Holiday Habits

A collection of stories about students’ holiday traditions


Sophomore Luda, a boarder from Russia, watches “A Christmas Carol” at home with her mother in Russia every year for Christmas. They have both read and enjoyed the book adaptation. They watch it in English so that Luda does not lose touch with the language while away from Hockaday.

“We really like the story and think it’s very cute,” Luda said.

More uniquely, she and her mother write down wishes on slips of paper and slide them under their pillows. On Christmas morning, they pull out one piece of paper, revealing the wish that will eventually come true.

“One of my wishes that we pulled out was that I would get into Hockaday,” she said.

That is one wish that really did come true.


Junior Paige celebrates Hanukkah with her family at her cousin’s house each year by eating Jewish food such as latkes, lighting the menorah and opening presents each night.

Paige’s family does not follow the American traditional present-giving ritual, which suggests saving the biggest present for the last day. They open presents every day of Hanukkah and several more on the last day.

“My favorite part is spending time with my entire family because we are only all together a couple times a year,” Paige said.

Each year, one of her grandparents cracks a joke about decorating a “Hanukkah bush” since “Christians have their Christmas trees.”



Every year, one of sophomore Meredith’s four brothers plays a prank on Christmas morning. One of the presents he gives to a family member is a box wrapped in another box, wrapped in a another box, and wrapped in another box about eight more times.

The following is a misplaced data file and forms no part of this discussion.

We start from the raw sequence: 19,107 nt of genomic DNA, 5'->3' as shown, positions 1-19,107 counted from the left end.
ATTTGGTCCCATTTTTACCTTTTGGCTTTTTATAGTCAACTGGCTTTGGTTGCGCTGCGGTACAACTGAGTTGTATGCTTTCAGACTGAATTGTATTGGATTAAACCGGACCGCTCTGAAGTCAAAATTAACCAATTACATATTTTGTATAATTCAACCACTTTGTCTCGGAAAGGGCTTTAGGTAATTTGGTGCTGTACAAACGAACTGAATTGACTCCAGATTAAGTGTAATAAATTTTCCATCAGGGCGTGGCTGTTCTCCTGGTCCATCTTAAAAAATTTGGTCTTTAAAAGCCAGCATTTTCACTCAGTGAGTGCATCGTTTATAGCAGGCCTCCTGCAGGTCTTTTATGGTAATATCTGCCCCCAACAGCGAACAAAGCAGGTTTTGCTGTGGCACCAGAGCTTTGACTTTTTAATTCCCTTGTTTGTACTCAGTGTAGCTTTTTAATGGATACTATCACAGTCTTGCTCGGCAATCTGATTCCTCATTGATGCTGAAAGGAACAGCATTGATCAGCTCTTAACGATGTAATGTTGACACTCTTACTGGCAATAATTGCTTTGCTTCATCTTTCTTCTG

Whoever receives this present eagerly unwraps the numerous layers, leaving a messy trail of paper behind, and are only left to discover a single dollar bill or coin once the last layer of wrapping paper has finally been ripped off.

“It is always hilarious to watch, especially that first time when we didn’t know that it was going to be, and because we don’t know who will get that present,”Meredith said.



Freshman Rajya celebrates Deepavali, the Hindu festival of lights which commemorates the return home of Deity Rama from exile, with her extended family each year. They put up lights outside of their house, and she said she and her family enjoy a large meal and a variety of Indian sweets at home.

They also send sweets to relatives and friends. To end the night, she, her family and close friends enjoy fireworks and sparklers outside their house.

“My favorite part is just having fun with family friends while lighting and playing with the sparklers,” Rajya said.



Junior Cathy, also a boarder, said she misses celebrating Christmas at home with her friends in Taiwan, since she doesn’t have the opportunity to go home over the break.

To cope with the distance, she and her friends send each other pictures and diary accounts of the year. They save their gifts for each other for the summer so that they can give them to each other in person.

“Exchanging letters and pictures are better than presents because I can see what my friends are doing,” Cathy said. “Even though I’m living abroad, I feel as if I am participating in their lives more.”